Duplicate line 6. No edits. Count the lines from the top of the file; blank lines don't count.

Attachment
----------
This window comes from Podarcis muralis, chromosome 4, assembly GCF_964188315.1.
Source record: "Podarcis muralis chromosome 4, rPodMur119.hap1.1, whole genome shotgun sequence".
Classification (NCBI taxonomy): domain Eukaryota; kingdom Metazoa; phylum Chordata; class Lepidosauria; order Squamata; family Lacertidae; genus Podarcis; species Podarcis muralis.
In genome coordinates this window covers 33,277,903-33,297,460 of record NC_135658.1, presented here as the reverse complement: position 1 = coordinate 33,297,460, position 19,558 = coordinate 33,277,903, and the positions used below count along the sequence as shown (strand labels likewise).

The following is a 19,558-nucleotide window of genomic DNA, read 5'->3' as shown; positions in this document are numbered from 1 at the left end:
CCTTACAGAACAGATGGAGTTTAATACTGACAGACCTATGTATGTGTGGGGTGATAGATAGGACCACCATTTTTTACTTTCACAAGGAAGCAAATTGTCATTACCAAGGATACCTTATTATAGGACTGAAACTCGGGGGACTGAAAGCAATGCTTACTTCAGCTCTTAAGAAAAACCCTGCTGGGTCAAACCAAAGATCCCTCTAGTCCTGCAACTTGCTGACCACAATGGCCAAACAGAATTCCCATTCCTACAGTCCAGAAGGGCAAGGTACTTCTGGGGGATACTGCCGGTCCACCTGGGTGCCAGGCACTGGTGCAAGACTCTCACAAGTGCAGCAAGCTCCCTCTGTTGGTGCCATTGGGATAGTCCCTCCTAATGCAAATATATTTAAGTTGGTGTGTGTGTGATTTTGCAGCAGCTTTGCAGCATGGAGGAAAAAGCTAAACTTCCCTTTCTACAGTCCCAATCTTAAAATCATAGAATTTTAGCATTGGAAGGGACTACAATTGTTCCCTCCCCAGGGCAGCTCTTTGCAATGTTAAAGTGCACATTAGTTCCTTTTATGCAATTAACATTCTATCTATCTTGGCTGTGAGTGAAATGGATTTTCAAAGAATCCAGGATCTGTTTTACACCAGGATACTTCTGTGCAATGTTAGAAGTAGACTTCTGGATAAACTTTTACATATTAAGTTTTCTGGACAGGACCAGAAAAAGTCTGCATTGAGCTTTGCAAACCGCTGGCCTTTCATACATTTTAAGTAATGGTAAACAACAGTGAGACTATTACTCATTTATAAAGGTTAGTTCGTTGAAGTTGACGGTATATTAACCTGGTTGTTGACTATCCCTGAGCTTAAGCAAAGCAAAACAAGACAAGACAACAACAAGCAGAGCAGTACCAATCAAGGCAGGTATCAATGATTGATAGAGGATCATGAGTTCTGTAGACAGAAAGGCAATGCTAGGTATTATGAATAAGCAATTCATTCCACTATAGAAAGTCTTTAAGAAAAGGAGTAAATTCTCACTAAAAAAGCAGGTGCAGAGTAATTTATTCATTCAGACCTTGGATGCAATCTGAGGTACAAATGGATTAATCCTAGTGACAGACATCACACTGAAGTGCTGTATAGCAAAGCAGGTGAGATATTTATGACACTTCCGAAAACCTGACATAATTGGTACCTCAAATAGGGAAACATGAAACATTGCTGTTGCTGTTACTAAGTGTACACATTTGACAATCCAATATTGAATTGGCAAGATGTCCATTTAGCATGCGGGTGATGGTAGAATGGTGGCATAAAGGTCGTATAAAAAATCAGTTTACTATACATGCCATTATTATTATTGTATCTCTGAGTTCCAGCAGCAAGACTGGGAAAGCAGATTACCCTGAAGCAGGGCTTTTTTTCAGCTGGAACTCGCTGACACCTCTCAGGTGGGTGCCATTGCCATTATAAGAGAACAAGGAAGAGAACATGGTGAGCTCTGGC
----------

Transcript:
CCTTACAGAACAGATGGAGTTTAATACTGACAGACCTATGTATGTGTGGGGTGATAGATAGGACCACCATTTTTTACTTTCACAAGGAAGCAAATTGTCATTACCAAGGATACCTTATTATAGGACTGAAACTCGGGGGACTGAAAGCAATGCTTACTTCAGCTCTTAAGAAAAACCCTGCTGGGTCAAACCAAAGATCCCTCTAGTCCTGCAACTTGCTGACCACAATGGCCAAACAGAATTCCCATTCCTACAGTCCAGAAGGGCAAGGTACTTCTGGGGGATACTGCCGGTCCACCTGGGTGCCAGGCACTGGTGCAAGACTCTCACAAGTGCAGCAAGCTCCCTCTGTTGGTGCCATTGGGATAGTCCCTCCTAATGCAAATATATTTAAGTTGGTGTGTGTGTGATTTTGCAGCAGCTTTGCAGCATGGAGGAAAAAGCTAAACTTCCCTTTCTACAGTCCCAATCTTAAAATCATAGAATTTTAGCATTGGAAGGGACTACAATTGTTCCCTCCCCAGGGCAGCTCTTTGCAATGTTAAAGTGCACATTAGTTCCTTTTATGCAATTAACATTCTATCTATCTTGGCTGTGAGTGAAATGGATTTTCAAAGAATCCAGGATCTGTTTTACACCAGGATACTTCTGTGCAATGTTAGAAGTAGACTTCTGGATAAACTTTTACATATTAAGTTTTCTGGACAGGACCAGAAAAAGTCTGCATTGAGCTTTGCAAACCGCTGGCCTTTCATACATTTTAAGTAATGGTAAACAACAGTGAGACTATTACTCATTTATAAAGGTTAGTTCGTTGAAGTTGACGGTATATTAACCTGGTTGTTGACTATCCCTGAGCTTAAGCAAAGCAAAACAAGACAAGACAACAACAAGCAGAGCAGTACCAATCAAGGCAGGTATCAATGATTGATAGAGGATCATGAGTTCTGTAGACAGAAAGGCAATGCTAGGTATTATGAATAAGCAATTCATTCCACTATAGAAAGTCTTTAAGAAAAGGAGTAAATTCTCACTAAAAAAGCAGGTGCAGAGTAATTTATTCATTCAGACCTTGGATGCAATCTGAGGTACAAATGGATTAATCCTAGTGACAGACATCACACTGAAGTGCTGTATAGCAAAGCAGGTGAGATATTTATGACACTTCCGAAAACCTGACATAATTGGTACCTCAAATAGGGAAACATGAAACATTGCTGTTGCTGTTACTAAGTGTACACATTTGACAATCCAATATTGAATTGGCAAGATGTCCATTTAGCATGCGGGTGATGGTAGAATGGTGGCATAAAGGTCGTATAAAAAATCAGTTTACTATACATGCCATTATTATTATTGTATCTCTGAGTTCCAGCAGCAAGACTGGGAAAGCAGATTACCCTGAAGCAGGGCTTTTTTTCAGCTGGAACTCGCTGACACCTCTCAGGTGGGTGCCATTGCCATTATAAGAGAACAAGGAAGAGAACATGGTGAGCTCTGGC